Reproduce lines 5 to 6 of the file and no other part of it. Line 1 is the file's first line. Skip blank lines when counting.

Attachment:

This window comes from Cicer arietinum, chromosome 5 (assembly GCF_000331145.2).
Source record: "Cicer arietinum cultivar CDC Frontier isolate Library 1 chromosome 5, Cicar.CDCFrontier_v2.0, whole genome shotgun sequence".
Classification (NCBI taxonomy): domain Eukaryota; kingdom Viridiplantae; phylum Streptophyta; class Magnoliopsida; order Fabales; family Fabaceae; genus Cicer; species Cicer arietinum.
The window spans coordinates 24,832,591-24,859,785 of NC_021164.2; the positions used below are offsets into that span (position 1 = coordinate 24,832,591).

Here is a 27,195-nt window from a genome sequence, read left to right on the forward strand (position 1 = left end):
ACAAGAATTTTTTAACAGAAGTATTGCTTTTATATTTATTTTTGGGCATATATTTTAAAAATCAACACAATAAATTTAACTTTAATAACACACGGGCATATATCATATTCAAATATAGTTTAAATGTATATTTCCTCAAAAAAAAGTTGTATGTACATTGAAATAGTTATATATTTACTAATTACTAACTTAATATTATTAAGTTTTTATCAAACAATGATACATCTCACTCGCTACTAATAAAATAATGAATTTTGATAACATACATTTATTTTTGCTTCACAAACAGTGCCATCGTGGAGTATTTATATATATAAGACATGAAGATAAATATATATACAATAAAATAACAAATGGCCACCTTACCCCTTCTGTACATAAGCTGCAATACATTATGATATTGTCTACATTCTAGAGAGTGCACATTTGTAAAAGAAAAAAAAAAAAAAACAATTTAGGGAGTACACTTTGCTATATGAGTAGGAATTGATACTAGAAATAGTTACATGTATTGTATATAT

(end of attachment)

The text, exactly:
Here is a 27,195-nt window from a genome sequence, read left to right on the forward strand (position 1 = left end):
ACAAGAATTTTTTAACAGAAGTATTGCTTTTATATTTATTTTTGGGCATATATTTTAAAAATCAACACAATAAATTTAACTTTAATAACACACGGGCATATATCATATTCAAATATAGTTTAAATGTATATTTCCTCAAAAAAAAGTTGTATGTACATTGAAATAGTTATATATTTACTAATTACTAACTTAATATTATTAAGTTTTTATCAAACAATGATACATCTCACTCGCTACTAATAAAATAATGAATTTTGATAACATACATTTATTTTTGCTTCACAAACAGTGCCATCGTGGAGTATTTATATATATAAGACATGAAGATAAATATATATACAATAAAATAACAAATGGCCACCTTACCCCTTCTGTACATAAGCTGCAATACATTATGATATTGTCTACATTCTAGAGAGTGCACATTTGTAAAAGAAAAAAAAAAAAAAACAATTTAGGGAGTACACTTTGCTATATGAGTAGGAATTGATACTAGAAATAGTTACATGTATTGTATATAT